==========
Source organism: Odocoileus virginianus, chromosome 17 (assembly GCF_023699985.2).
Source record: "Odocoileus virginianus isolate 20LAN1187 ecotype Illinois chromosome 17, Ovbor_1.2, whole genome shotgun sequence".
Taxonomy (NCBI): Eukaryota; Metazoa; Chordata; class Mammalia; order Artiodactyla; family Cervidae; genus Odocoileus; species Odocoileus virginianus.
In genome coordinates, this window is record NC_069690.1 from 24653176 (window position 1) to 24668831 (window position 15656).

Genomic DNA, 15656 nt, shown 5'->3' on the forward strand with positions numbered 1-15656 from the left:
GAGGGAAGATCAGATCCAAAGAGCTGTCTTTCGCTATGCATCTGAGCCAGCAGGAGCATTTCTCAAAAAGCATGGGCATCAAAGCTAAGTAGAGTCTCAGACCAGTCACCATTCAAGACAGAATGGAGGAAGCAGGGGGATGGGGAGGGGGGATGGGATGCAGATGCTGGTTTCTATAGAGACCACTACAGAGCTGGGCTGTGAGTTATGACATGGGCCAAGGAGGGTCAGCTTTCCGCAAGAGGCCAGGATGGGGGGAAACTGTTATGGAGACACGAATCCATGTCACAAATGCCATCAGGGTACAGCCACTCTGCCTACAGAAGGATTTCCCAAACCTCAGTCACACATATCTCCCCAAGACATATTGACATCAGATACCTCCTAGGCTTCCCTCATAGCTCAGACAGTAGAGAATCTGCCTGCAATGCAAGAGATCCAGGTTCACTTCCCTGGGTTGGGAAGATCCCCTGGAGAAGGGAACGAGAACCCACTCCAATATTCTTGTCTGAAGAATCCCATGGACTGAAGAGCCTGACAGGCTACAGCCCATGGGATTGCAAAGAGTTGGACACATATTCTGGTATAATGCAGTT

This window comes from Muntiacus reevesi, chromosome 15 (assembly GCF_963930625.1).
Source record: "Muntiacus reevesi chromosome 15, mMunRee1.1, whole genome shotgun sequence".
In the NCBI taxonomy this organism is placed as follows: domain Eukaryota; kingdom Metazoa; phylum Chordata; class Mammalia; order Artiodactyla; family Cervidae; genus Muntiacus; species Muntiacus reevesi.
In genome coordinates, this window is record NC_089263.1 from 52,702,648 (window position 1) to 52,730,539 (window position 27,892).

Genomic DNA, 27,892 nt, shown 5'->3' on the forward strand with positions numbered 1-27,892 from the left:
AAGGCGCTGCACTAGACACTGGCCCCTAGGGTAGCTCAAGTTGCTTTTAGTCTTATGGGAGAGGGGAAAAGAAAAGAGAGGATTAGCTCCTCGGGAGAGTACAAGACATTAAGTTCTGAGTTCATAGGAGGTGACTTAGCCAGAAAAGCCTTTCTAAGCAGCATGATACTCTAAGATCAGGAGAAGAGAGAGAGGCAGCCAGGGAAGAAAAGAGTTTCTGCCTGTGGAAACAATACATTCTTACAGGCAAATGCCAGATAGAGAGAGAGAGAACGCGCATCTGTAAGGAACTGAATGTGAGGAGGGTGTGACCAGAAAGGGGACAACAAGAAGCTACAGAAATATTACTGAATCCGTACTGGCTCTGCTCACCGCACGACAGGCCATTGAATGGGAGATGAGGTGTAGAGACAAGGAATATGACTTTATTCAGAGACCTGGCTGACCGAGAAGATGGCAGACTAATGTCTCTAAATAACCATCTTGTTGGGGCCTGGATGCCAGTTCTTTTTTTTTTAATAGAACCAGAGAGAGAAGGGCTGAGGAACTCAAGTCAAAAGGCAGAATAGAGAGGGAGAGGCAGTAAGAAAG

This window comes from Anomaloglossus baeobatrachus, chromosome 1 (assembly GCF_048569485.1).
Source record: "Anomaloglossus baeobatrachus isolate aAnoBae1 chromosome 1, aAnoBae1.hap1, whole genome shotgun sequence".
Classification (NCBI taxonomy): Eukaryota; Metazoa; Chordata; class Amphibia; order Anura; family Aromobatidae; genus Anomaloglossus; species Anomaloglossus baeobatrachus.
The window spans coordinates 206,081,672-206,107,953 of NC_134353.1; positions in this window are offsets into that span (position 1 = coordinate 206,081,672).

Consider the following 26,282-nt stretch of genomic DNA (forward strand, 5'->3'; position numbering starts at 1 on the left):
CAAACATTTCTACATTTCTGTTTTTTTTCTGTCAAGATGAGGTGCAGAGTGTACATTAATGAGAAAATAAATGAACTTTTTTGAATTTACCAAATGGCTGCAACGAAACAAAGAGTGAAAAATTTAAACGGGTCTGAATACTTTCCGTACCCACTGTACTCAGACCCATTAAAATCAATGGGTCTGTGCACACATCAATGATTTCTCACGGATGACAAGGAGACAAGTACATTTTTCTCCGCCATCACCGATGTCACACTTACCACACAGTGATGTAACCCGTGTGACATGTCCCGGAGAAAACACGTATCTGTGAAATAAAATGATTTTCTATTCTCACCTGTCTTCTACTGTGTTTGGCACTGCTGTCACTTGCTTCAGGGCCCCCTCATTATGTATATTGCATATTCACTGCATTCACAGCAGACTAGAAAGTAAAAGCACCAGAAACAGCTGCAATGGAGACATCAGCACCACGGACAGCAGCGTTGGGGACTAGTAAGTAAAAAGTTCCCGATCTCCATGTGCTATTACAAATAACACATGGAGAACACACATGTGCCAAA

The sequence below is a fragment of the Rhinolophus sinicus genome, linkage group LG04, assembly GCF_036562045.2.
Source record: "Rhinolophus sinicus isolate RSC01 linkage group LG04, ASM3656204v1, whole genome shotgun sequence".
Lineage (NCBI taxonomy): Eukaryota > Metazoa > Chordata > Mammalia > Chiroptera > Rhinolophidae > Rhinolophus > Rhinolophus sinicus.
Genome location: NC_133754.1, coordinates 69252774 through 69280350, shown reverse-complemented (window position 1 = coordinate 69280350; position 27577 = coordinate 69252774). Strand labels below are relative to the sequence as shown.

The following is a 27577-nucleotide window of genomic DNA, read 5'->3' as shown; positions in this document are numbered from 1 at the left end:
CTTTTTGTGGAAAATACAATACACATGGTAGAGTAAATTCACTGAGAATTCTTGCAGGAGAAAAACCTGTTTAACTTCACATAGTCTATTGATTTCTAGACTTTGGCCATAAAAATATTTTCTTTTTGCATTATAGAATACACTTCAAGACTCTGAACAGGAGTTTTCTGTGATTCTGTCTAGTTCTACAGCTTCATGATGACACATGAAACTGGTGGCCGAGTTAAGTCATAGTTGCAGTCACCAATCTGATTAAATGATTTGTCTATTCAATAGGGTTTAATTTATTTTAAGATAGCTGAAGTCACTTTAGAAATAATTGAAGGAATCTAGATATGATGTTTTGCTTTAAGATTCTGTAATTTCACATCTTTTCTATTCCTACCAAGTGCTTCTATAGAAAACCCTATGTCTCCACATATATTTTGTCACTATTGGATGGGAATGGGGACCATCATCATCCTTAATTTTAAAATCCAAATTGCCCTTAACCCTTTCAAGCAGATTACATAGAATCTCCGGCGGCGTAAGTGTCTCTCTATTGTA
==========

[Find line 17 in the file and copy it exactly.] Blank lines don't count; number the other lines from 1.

Consider the following 26,282-nt stretch of genomic DNA (forward strand, 5'->3'; position numbering starts at 1 on the left):